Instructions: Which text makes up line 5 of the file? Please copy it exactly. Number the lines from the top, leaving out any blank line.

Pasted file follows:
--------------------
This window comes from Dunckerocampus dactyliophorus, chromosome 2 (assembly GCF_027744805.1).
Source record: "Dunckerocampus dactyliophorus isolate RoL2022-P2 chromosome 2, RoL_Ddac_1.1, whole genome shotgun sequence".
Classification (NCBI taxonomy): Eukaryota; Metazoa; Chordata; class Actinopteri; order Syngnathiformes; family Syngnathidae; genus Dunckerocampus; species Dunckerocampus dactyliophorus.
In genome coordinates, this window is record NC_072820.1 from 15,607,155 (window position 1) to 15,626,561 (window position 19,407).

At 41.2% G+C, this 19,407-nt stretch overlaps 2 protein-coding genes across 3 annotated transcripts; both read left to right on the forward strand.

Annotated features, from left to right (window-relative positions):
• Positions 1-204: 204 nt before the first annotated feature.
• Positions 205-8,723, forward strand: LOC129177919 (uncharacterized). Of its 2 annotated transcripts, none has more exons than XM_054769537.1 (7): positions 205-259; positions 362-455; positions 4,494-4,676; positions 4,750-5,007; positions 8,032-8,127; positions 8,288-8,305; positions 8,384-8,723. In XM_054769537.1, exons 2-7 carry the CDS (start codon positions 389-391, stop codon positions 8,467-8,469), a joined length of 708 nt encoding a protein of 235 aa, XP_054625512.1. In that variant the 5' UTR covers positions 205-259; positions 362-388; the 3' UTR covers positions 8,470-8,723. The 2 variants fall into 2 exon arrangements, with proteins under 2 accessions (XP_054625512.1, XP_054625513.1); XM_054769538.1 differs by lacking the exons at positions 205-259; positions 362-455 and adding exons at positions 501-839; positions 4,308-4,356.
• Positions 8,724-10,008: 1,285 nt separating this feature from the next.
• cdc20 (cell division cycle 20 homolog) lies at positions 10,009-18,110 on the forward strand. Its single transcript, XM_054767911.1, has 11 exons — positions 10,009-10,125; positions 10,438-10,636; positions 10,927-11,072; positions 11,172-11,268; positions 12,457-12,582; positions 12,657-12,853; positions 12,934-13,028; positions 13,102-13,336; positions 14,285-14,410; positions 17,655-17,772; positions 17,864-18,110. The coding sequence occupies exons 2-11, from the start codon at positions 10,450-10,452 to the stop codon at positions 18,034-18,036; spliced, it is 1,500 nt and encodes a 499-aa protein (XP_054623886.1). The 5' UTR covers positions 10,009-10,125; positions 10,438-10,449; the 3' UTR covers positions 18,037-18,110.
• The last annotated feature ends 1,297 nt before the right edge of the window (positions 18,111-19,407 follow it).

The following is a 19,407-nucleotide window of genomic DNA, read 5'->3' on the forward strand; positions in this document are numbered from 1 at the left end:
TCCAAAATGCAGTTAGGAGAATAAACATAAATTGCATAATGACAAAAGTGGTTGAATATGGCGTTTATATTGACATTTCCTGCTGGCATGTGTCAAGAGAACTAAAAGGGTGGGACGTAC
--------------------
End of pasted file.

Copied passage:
At 41.2% G+C, this 19,407-nt stretch overlaps 2 protein-coding genes across 3 annotated transcripts; both read left to right on the forward strand.